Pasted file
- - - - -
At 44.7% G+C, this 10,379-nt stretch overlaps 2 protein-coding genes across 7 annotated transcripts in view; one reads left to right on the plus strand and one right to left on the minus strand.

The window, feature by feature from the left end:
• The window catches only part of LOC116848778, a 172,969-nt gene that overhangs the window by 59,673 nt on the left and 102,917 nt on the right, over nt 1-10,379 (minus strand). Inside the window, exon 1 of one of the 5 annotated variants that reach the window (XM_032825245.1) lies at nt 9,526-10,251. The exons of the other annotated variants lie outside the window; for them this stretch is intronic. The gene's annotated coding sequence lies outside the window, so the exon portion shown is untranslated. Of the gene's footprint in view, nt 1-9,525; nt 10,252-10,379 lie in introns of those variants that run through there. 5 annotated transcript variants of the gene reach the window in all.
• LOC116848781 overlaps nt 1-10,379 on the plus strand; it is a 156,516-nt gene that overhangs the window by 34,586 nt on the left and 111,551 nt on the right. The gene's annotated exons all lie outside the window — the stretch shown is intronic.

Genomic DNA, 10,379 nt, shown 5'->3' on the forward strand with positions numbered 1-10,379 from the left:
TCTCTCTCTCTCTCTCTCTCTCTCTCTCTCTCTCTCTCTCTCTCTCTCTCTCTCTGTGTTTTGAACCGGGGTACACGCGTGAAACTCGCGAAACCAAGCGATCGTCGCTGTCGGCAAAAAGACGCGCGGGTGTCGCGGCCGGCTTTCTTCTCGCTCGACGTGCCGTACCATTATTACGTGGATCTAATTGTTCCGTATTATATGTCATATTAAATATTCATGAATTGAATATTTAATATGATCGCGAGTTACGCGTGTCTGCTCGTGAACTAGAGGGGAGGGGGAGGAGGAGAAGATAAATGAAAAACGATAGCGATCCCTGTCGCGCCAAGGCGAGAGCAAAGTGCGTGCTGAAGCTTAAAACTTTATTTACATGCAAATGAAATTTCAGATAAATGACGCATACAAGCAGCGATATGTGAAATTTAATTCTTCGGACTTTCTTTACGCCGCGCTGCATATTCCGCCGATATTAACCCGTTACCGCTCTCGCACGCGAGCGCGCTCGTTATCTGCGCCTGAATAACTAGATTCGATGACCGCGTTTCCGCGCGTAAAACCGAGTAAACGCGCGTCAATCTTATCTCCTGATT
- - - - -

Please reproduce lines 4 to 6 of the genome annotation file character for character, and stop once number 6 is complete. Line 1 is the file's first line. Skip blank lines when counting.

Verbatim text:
• LOC116848781 overlaps nt 1-10,379 on the plus strand; it is a 156,516-nt gene that overhangs the window by 34,586 nt on the left and 111,551 nt on the right. The gene's annotated exons all lie outside the window — the stretch shown is intronic.

Genomic DNA, 10,379 nt, shown 5'->3' on the forward strand with positions numbered 1-10,379 from the left:
TCTCTCTCTCTCTCTCTCTCTCTCTCTCTCTCTCTCTCTCTCTCTCTCTCTCTCTGTGTTTTGAACCGGGGTACACGCGTGAAACTCGCGAAACCAAGCGATCGTCGCTGTCGGCAAAAAGACGCGCGGGTGTCGCGGCCGGCTTTCTTCTCGCTCGACGTGCCGTACCATTATTACGTGGATCTAATTGTTCCGTATTATATGTCATATTAAATATTCATGAATTGAATATTTAATATGATCGCGAGTTACGCGTGTCTGCTCGTGAACTAGAGGGGAGGGGGAGGAGGAGAAGATAAATGAAAAACGATAGCGATCCCTGTCGCGCCAAGGCGAGAGCAAAGTGCGTGCTGAAGCTTAAAACTTTATTTACATGCAAATGAAATTTCAGATAAATGACGCATACAAGCAGCGATATGTGAAATTTAATTCTTCGGACTTTCTTTACGCCGCGCTGCATATTCCGCCGATATTAACCCGTTACCGCTCTCGCACGCGAGCGCGCTCGTTATCTGCGCCTGAATAACTAGATTCGATGACCGCGTTTCCGCGCGTAAAACCGAGTAAACGCGCGTCAATCTTATCTCCTGATT